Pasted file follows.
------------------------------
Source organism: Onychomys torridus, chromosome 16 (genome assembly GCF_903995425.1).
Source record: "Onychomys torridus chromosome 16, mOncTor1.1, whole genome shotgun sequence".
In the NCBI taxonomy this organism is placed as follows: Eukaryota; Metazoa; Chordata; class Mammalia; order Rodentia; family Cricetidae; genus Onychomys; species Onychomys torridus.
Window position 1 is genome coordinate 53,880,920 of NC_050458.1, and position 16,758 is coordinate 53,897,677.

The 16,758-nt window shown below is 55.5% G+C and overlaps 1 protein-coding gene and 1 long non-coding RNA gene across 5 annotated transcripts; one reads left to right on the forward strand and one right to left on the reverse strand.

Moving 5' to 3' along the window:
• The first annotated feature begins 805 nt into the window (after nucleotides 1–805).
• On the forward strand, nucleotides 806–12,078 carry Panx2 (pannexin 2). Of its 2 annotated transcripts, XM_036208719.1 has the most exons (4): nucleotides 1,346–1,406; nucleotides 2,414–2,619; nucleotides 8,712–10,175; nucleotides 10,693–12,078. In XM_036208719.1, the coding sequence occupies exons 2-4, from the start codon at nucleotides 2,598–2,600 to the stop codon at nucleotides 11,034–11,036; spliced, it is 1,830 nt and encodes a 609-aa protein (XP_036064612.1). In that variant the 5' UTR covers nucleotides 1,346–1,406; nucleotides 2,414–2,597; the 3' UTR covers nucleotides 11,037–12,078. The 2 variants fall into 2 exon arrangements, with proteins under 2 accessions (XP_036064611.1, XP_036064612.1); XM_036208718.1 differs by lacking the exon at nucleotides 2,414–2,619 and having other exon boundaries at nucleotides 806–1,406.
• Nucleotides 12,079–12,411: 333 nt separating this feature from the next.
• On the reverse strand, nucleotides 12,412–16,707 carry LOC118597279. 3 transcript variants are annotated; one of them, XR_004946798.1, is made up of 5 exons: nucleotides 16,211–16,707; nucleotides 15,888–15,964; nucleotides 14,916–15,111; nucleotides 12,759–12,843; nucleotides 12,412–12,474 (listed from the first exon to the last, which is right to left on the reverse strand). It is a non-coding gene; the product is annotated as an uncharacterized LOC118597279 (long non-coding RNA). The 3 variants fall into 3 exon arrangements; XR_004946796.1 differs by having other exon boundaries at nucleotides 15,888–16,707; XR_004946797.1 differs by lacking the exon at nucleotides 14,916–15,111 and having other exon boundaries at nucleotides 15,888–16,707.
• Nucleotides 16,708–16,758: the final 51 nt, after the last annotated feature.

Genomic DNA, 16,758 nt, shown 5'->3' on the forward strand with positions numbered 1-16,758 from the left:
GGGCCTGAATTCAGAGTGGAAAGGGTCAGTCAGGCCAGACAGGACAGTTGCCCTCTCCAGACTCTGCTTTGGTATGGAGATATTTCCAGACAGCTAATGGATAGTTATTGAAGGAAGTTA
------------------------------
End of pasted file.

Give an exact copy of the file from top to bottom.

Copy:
Source organism: Onychomys torridus, chromosome 16 (genome assembly GCF_903995425.1).
Source record: "Onychomys torridus chromosome 16, mOncTor1.1, whole genome shotgun sequence".
In the NCBI taxonomy this organism is placed as follows: Eukaryota; Metazoa; Chordata; class Mammalia; order Rodentia; family Cricetidae; genus Onychomys; species Onychomys torridus.
Window position 1 is genome coordinate 53,880,920 of NC_050458.1, and position 16,758 is coordinate 53,897,677.

The 16,758-nt window shown below is 55.5% G+C and overlaps 1 protein-coding gene and 1 long non-coding RNA gene across 5 annotated transcripts; one reads left to right on the forward strand and one right to left on the reverse strand.

Moving 5' to 3' along the window:
• The first annotated feature begins 805 nt into the window (after nucleotides 1–805).
• On the forward strand, nucleotides 806–12,078 carry Panx2 (pannexin 2). Of its 2 annotated transcripts, XM_036208719.1 has the most exons (4): nucleotides 1,346–1,406; nucleotides 2,414–2,619; nucleotides 8,712–10,175; nucleotides 10,693–12,078. In XM_036208719.1, the coding sequence occupies exons 2-4, from the start codon at nucleotides 2,598–2,600 to the stop codon at nucleotides 11,034–11,036; spliced, it is 1,830 nt and encodes a 609-aa protein (XP_036064612.1). In that variant the 5' UTR covers nucleotides 1,346–1,406; nucleotides 2,414–2,597; the 3' UTR covers nucleotides 11,037–12,078. The 2 variants fall into 2 exon arrangements, with proteins under 2 accessions (XP_036064611.1, XP_036064612.1); XM_036208718.1 differs by lacking the exon at nucleotides 2,414–2,619 and having other exon boundaries at nucleotides 806–1,406.
• Nucleotides 12,079–12,411: 333 nt separating this feature from the next.
• On the reverse strand, nucleotides 12,412–16,707 carry LOC118597279. 3 transcript variants are annotated; one of them, XR_004946798.1, is made up of 5 exons: nucleotides 16,211–16,707; nucleotides 15,888–15,964; nucleotides 14,916–15,111; nucleotides 12,759–12,843; nucleotides 12,412–12,474 (listed from the first exon to the last, which is right to left on the reverse strand). It is a non-coding gene; the product is annotated as an uncharacterized LOC118597279 (long non-coding RNA). The 3 variants fall into 3 exon arrangements; XR_004946796.1 differs by having other exon boundaries at nucleotides 15,888–16,707; XR_004946797.1 differs by lacking the exon at nucleotides 14,916–15,111 and having other exon boundaries at nucleotides 15,888–16,707.
• Nucleotides 16,708–16,758: the final 51 nt, after the last annotated feature.

Genomic DNA, 16,758 nt, shown 5'->3' on the forward strand with positions numbered 1-16,758 from the left:
GGGCCTGAATTCAGAGTGGAAAGGGTCAGTCAGGCCAGACAGGACAGTTGCCCTCTCCAGACTCTGCTTTGGTATGGAGATATTTCCAGACAGCTAATGGATAGTTATTGAAGGAAGTTA